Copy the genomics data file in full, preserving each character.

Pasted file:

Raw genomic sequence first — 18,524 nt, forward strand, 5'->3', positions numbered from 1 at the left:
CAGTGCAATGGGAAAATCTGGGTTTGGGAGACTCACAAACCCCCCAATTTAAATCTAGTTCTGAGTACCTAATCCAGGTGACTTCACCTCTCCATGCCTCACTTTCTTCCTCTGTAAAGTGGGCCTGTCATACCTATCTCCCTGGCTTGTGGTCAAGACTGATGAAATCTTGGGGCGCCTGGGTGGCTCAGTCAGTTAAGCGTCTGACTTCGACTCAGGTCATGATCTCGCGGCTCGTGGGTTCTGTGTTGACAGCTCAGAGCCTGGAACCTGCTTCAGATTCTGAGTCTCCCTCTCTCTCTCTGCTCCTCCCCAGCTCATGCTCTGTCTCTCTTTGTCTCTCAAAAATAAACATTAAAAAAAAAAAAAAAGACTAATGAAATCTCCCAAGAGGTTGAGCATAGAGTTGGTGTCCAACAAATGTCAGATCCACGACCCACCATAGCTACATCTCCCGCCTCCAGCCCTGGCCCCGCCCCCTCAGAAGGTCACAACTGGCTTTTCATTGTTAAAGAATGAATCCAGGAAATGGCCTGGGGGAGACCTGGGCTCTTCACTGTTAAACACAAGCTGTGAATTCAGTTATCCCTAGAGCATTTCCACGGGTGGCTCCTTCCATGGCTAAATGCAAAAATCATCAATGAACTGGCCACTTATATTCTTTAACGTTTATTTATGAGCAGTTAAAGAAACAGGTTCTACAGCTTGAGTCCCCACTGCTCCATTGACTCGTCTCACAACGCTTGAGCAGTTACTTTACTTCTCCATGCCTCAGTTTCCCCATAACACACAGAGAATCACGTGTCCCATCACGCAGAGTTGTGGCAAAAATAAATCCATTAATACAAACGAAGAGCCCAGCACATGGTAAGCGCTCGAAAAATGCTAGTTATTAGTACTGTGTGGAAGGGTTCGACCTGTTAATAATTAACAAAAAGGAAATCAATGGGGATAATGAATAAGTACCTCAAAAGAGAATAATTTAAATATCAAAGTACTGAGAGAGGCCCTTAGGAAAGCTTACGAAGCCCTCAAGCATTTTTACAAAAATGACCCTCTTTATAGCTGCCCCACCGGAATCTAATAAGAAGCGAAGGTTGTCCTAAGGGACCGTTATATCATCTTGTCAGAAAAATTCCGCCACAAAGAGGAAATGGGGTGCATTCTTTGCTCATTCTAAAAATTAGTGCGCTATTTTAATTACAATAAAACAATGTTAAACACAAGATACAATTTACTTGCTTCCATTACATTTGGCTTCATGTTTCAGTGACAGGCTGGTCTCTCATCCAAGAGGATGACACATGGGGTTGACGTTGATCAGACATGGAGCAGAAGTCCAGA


Raw genomic sequence first — 18,524 nt, forward strand, 5'->3', positions numbered from 1 at the left:
CAGTGCAATGGGAAAATCTGGGTTTGGGAGACTCACAAACCCCCCAATTTAAATCTAGTTCTGAGTACCTAATCCAGGTGACTTCACCTCTCCATGCCTCACTTTCTTCCTCTGTAAAGTGGGCCTGTCATACCTATCTCCCTGGCTTGTGGTCAAGACTGATGAAATCTTGGGGCGCCTGGGTGGCTCAGTCAGTTAAGCGTCTGACTTCGACTCAGGTCATGATCTCGCGGCTCGTGGGTTCTGTGTTGACAGCTCAGAGCCTGGAACCTGCTTCAGATTCTGAGTCTCCCTCTCTCTCTCTGCTCCTCCCCAGCTCATGCTCTGTCTCTCTTTGTCTCTCAAAAATAAACATTAAAAAAAAAAAAAAAGACTAATGAAATCTCCCAAGAGGTTGAGCATAGAGTTGGTGTCCAACAAATGTCAGATCCACGACCCACCATAGCTACATCTCCCGCCTCCAGCCCTGGCCCCGCCCCCTCAGAAGGTCACAACTGGCTTTTCATTGTTAAAGAATGAATCCAGGAAATGGCCTGGGGGAGACCTGGGCTCTTCACTGTTAAACACAAGCTGTGAATTCAGTTATCCCTAGAGCATTTCCACGGGTGGCTCCTTCCATGGCTAAATGCAAAAATCATCAATGAACTGGCCACTTATATTCTTTAACGTTTATTTATGAGCAGTTAAAGAAACAGGTTCTACAGCTTGAGTCCCCACTGCTCCATTGACTCGTCTCACAACGCTTGAGCAGTTACTTTACTTCTCCATGCCTCAGTTTCCCCATAACACACAGAGAATCACGTGTCCCATCACGCAGAGTTGTGGCAAAAATAAATCCATTAATACAAACGAAGAGCCCAGCACATGGTAAGCGCTCGAAAAATGCTAGTTATTAGTACTGTGTGGAAGGGTTCGACCTGTTAATAATTAACAAAAAGGAAATCAATGGGGATAATGAATAAGTACCTCAAAAGAGAATAATTTAAATATCAAAGTACTGAGAGAGGCCCTTAGGAAAGCTTACGAAGCCCTCAAGCATTTTTACAAAAATGACCCTCTTTATAGCTGCCCCACCGGAATCTAATAAGAAGCGAAGGTTGTCCTAAGGGACCGTTATATCATCTTGTCAGAAAAATTCCGCCACAAAGAGGAAATGGGGTGCATTCTTTGCTCATTCTAAAAATTAGTGCGCTATTTTAATTACAATAAAACAATGTTAAACACAAGATACAATTTACTTGCTTCCATTACATTTGGCTTCATGTTTCAGTGACAGGCTGGTCTCTCATCCAAGAGGATGACACATGGGGTTGACGTTGATCAGACATGGAGCAGAAGTCCAGA